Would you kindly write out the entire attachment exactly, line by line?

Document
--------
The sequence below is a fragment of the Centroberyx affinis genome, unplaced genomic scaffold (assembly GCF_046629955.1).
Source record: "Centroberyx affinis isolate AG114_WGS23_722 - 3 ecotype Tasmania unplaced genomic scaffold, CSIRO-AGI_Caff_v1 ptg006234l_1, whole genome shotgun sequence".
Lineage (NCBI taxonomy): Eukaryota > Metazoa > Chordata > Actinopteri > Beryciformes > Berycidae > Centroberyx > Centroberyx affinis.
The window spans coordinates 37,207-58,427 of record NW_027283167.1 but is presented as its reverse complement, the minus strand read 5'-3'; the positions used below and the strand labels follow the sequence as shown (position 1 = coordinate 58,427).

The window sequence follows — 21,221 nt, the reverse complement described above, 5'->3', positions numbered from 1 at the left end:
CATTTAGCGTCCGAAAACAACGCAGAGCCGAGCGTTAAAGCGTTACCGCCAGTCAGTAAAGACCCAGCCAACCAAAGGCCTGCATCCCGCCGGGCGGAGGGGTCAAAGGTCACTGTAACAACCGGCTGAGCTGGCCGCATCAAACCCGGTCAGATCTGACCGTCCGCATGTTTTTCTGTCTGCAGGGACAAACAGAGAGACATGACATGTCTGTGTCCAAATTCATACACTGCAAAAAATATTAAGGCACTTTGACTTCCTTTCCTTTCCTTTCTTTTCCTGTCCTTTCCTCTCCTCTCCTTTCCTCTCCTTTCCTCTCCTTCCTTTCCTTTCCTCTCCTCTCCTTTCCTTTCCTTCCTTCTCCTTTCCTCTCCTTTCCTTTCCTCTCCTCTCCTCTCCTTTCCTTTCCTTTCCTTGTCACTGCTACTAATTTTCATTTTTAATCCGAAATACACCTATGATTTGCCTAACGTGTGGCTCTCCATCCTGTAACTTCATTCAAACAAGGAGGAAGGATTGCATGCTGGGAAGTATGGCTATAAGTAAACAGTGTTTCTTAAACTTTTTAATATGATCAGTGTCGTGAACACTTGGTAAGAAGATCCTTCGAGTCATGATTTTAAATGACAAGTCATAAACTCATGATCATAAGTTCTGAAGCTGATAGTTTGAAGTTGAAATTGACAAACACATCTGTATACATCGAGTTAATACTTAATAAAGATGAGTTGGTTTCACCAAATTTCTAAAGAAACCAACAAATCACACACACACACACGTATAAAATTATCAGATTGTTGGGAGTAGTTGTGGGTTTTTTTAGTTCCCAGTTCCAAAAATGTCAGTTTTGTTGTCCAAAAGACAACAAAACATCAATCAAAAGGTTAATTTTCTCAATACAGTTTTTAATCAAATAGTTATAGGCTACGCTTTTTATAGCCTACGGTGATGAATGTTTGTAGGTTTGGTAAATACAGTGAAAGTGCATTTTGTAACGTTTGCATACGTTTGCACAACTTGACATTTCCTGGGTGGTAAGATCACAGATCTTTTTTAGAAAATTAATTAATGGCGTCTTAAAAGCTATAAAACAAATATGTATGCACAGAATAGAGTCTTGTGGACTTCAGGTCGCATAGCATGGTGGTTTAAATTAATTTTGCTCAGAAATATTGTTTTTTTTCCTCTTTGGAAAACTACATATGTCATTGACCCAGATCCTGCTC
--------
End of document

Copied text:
The sequence below is a fragment of the Centroberyx affinis genome, unplaced genomic scaffold (assembly GCF_046629955.1).
Source record: "Centroberyx affinis isolate AG114_WGS23_722 - 3 ecotype Tasmania unplaced genomic scaffold, CSIRO-AGI_Caff_v1 ptg006234l_1, whole genome shotgun sequence".
Lineage (NCBI taxonomy): Eukaryota > Metazoa > Chordata > Actinopteri > Beryciformes > Berycidae > Centroberyx > Centroberyx affinis.
The window spans coordinates 37,207-58,427 of record NW_027283167.1 but is presented as its reverse complement, the minus strand read 5'-3'; the positions used below and the strand labels follow the sequence as shown (position 1 = coordinate 58,427).

The window sequence follows — 21,221 nt, the reverse complement described above, 5'->3', positions numbered from 1 at the left end:
CATTTAGCGTCCGAAAACAACGCAGAGCCGAGCGTTAAAGCGTTACCGCCAGTCAGTAAAGACCCAGCCAACCAAAGGCCTGCATCCCGCCGGGCGGAGGGGTCAAAGGTCACTGTAACAACCGGCTGAGCTGGCCGCATCAAACCCGGTCAGATCTGACCGTCCGCATGTTTTTCTGTCTGCAGGGACAAACAGAGAGACATGACATGTCTGTGTCCAAATTCATACACTGCAAAAAATATTAAGGCACTTTGACTTCCTTTCCTTTCCTTTCTTTTCCTGTCCTTTCCTCTCCTCTCCTTTCCTCTCCTTTCCTCTCCTTCCTTTCCTTTCCTCTCCTCTCCTTTCCTTTCCTTCCTTCTCCTTTCCTCTCCTTTCCTTTCCTCTCCTCTCCTCTCCTTTCCTTTCCTTTCCTTGTCACTGCTACTAATTTTCATTTTTAATCCGAAATACACCTATGATTTGCCTAACGTGTGGCTCTCCATCCTGTAACTTCATTCAAACAAGGAGGAAGGATTGCATGCTGGGAAGTATGGCTATAAGTAAACAGTGTTTCTTAAACTTTTTAATATGATCAGTGTCGTGAACACTTGGTAAGAAGATCCTTCGAGTCATGATTTTAAATGACAAGTCATAAACTCATGATCATAAGTTCTGAAGCTGATAGTTTGAAGTTGAAATTGACAAACACATCTGTATACATCGAGTTAATACTTAATAAAGATGAGTTGGTTTCACCAAATTTCTAAAGAAACCAACAAATCACACACACACACACGTATAAAATTATCAGATTGTTGGGAGTAGTTGTGGGTTTTTTTAGTTCCCAGTTCCAAAAATGTCAGTTTTGTTGTCCAAAAGACAACAAAACATCAATCAAAAGGTTAATTTTCTCAATACAGTTTTTAATCAAATAGTTATAGGCTACGCTTTTTATAGCCTACGGTGATGAATGTTTGTAGGTTTGGTAAATACAGTGAAAGTGCATTTTGTAACGTTTGCATACGTTTGCACAACTTGACATTTCCTGGGTGGTAAGATCACAGATCTTTTTTAGAAAATTAATTAATGGCGTCTTAAAAGCTATAAAACAAATATGTATGCACAGAATAGAGTCTTGTGGACTTCAGGTCGCATAGCATGGTGGTTTAAATTAATTTTGCTCAGAAATATTGTTTTTTTTCCTCTTTGGAAAACTACATATGTCATTGACCCAGATCCTGCTC